Lock on red screen and two hands typing on a keyboard showing Clop ransomware attack and POS malware

Clop Ransomware Encrypts E-Land Retail Computers After Stealing 2 Million Credit Card Details Using POS Malware

Clop ransomware gang exfiltrated credit card data from a major South Korean retailer E-Land for more than a year before executing a surprise ransomware attack on the company.

The group installed a POS malware on the retailer’s server, stealing more than 2 million credit cards before executing the November 22 attack that forced E-Land to shut down 23 store locations.

Headquartered in Changjeon-dong, Mapo-gu, Seoul, E-Land Retail is a subsidiary of E-Land Global. The retailer operates several outlets globally and in South Korea, including the New Core and NC Department Store affected by the attack.

Clop ransomware gang exfiltrated 2 million credit card details using POS malware

The cybercrime gang took responsibility for the ransomware attack that forced E-Land to shut down multiple outlets.

However, the ransomware operator had persistence on the company’s systems for more than a year. Operators of Clop ransomware reportedly installed a POS malware that exfiltrated over 2 million credit card details before executing the ransomware attack, according to BleepingComputer.

“Over a year ago, we hacked their network, everything is as usual,” Clop gang told Bleeping Computer. “We thought what to do, installed POS malware, and left it for a year.”

According to the attackers, E-Land did not suspect that its systems were leaking data from a POS malware before the Nov 22 ransomware attack.

POS malware scans the memory of POS terminals during transactions. Once it detects credit card details, the POS malware copies the data as either Track 1 or Track 2 data before posting it to the hackers’ command-and-control servers.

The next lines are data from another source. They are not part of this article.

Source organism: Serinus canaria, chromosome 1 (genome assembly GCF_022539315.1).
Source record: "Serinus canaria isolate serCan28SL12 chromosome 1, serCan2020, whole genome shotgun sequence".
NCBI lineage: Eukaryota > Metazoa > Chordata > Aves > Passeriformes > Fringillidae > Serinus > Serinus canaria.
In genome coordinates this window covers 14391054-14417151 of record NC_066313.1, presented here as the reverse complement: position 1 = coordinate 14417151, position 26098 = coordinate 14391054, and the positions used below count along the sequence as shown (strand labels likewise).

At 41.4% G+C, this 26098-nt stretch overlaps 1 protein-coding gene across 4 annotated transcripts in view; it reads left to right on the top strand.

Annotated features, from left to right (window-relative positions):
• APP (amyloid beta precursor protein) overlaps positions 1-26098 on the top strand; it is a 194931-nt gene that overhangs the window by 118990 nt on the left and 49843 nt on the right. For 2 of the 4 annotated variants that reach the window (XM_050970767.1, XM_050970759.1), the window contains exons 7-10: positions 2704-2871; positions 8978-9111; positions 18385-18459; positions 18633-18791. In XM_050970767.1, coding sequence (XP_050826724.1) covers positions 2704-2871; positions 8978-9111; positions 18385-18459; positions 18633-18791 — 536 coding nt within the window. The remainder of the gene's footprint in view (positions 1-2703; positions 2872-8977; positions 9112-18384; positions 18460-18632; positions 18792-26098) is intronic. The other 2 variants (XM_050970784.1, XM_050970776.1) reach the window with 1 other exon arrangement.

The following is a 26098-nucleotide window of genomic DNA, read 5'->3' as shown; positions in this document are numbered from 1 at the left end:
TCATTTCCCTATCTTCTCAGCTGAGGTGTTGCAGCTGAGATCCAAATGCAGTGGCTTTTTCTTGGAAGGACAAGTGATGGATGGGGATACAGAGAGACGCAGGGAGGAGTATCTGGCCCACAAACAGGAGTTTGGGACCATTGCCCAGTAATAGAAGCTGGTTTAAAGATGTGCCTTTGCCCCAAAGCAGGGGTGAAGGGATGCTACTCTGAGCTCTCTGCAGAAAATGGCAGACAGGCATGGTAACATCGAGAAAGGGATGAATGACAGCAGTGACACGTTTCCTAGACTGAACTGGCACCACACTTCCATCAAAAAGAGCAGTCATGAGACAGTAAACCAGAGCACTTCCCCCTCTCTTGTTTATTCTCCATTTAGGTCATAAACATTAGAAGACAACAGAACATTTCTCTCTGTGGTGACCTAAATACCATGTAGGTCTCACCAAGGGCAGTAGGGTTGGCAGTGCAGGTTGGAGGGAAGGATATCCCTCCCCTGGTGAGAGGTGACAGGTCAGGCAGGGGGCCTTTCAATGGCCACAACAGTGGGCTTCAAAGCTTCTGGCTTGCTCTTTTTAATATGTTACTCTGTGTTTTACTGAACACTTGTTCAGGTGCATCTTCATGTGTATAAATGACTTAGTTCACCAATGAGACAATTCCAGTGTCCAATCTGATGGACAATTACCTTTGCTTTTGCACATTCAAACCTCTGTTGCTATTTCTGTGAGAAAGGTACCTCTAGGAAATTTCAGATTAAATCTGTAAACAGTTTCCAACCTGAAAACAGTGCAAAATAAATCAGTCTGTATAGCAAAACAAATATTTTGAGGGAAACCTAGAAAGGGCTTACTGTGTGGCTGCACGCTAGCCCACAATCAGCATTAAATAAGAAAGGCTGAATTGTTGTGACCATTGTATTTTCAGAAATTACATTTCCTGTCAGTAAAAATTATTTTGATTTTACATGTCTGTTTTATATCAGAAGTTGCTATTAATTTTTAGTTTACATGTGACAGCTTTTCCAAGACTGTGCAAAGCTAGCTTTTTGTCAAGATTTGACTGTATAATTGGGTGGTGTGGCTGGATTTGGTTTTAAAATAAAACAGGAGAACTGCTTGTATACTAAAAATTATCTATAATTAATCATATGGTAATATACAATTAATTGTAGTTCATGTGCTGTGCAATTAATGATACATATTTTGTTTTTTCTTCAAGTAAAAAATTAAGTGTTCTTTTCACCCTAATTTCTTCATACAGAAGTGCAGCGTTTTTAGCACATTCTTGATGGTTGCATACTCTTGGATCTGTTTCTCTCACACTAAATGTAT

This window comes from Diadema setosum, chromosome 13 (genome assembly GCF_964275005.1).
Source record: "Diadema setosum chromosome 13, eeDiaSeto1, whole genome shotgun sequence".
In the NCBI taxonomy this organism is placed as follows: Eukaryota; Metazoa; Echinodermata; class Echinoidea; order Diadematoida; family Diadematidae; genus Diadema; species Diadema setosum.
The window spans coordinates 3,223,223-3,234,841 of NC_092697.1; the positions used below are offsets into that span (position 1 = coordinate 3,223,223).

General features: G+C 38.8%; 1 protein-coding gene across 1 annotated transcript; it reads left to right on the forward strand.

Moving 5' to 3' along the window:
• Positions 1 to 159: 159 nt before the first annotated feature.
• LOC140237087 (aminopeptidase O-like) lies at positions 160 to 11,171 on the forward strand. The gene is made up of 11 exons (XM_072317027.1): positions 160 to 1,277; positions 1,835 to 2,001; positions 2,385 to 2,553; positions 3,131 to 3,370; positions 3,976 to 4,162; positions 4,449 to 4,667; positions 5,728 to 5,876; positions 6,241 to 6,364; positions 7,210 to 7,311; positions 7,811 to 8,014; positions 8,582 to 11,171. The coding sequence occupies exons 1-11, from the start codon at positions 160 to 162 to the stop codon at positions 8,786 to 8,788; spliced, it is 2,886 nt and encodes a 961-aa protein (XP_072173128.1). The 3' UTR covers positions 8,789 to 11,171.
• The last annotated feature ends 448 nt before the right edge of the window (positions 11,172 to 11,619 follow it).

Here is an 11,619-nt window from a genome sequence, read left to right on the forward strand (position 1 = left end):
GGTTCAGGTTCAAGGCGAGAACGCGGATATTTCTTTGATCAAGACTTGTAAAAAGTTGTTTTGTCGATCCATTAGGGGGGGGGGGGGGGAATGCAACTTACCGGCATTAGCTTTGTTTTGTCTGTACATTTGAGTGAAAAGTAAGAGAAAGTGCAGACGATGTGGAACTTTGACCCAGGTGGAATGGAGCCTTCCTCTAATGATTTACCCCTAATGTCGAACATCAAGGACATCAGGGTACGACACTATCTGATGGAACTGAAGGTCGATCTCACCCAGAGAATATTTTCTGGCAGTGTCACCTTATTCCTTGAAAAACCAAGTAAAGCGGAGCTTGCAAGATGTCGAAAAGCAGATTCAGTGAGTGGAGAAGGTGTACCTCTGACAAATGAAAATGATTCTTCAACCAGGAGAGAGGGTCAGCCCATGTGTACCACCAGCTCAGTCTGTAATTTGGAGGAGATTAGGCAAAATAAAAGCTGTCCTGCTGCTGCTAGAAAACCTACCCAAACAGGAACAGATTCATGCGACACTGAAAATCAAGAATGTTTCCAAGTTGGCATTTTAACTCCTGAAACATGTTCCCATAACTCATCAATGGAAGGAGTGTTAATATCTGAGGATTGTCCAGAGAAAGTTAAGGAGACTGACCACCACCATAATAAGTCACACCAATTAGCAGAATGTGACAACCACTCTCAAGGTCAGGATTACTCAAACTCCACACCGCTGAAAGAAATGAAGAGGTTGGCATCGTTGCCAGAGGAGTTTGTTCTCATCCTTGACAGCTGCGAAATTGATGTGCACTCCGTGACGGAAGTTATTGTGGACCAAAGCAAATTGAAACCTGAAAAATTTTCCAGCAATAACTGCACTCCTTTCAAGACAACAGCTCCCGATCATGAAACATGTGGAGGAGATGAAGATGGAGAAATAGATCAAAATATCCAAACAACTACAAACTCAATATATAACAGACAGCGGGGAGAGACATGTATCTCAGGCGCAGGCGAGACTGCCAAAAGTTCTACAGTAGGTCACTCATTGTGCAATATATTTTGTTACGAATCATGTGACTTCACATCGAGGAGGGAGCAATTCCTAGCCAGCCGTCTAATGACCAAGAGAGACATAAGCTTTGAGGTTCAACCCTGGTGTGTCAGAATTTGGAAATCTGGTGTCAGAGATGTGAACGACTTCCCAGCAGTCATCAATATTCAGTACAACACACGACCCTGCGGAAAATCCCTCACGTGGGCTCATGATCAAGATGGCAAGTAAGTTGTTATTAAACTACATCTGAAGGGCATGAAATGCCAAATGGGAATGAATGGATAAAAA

Details exfiltrated from E-Land’s servers

Clop POS malware stole credit card numbers and expiration dates but failed to capture CVVs. Thus, they could not use the stolen credit cards’ details to complete fraudulent transactions. Instead, they could create fake cards to defraud brick and motor stores.

E-land acknowledged the attack in a statement posted the day the Clop ransomware attack was reported. The retailer also clarified that sensitive customers’ details were safe because they were encrypted on a separate server.

Additionally, E-Land contacted the law enforcement authorities and opened an investigation into the breach.

Clop ransomware among the most potent threats

MalwareHunterTeam first detected Clop Ransomware, a more potent Cryptomix variant, in February 2019. Since then, the Clop ransomware has targeted several companies in Germany, India, Mexico, Russia, Turkey, and the United States.

Clop ransomware gang operates on the “double extortion” strategy, dumping the stolen data in underground hacking forums if the victims refuse to pay.

In April, the threat actor compromised ExecuPharm and reportedly leaked the stolen data when the biotech firm ignored its ransom demands.

Clop ransomware gang also targeted the German tech behemoth Software AG in October 2020. The operators demanded a $23 million ransom, threatening to dump stolen data if the ransom was not paid.

Clop ransomware, alongside Conti, Ragnar Locker, Maze, and other threat actors, has been aggressively targeting remote workers during the COVID-19 work-from-home period.

Commenting on E-Land’s ransomware attack, Bill Santos, Cerberus Sentinel President and COO said.

“E-Land’s approach to data security, on top of a secure perimeter strategy, is an essential part of a complete security strategy. It is naïve to assume you’ll keep all attackers out of your environment; you should build a data security model that assumes external penetration, yet protects critical and confidential data with another level of security and response.”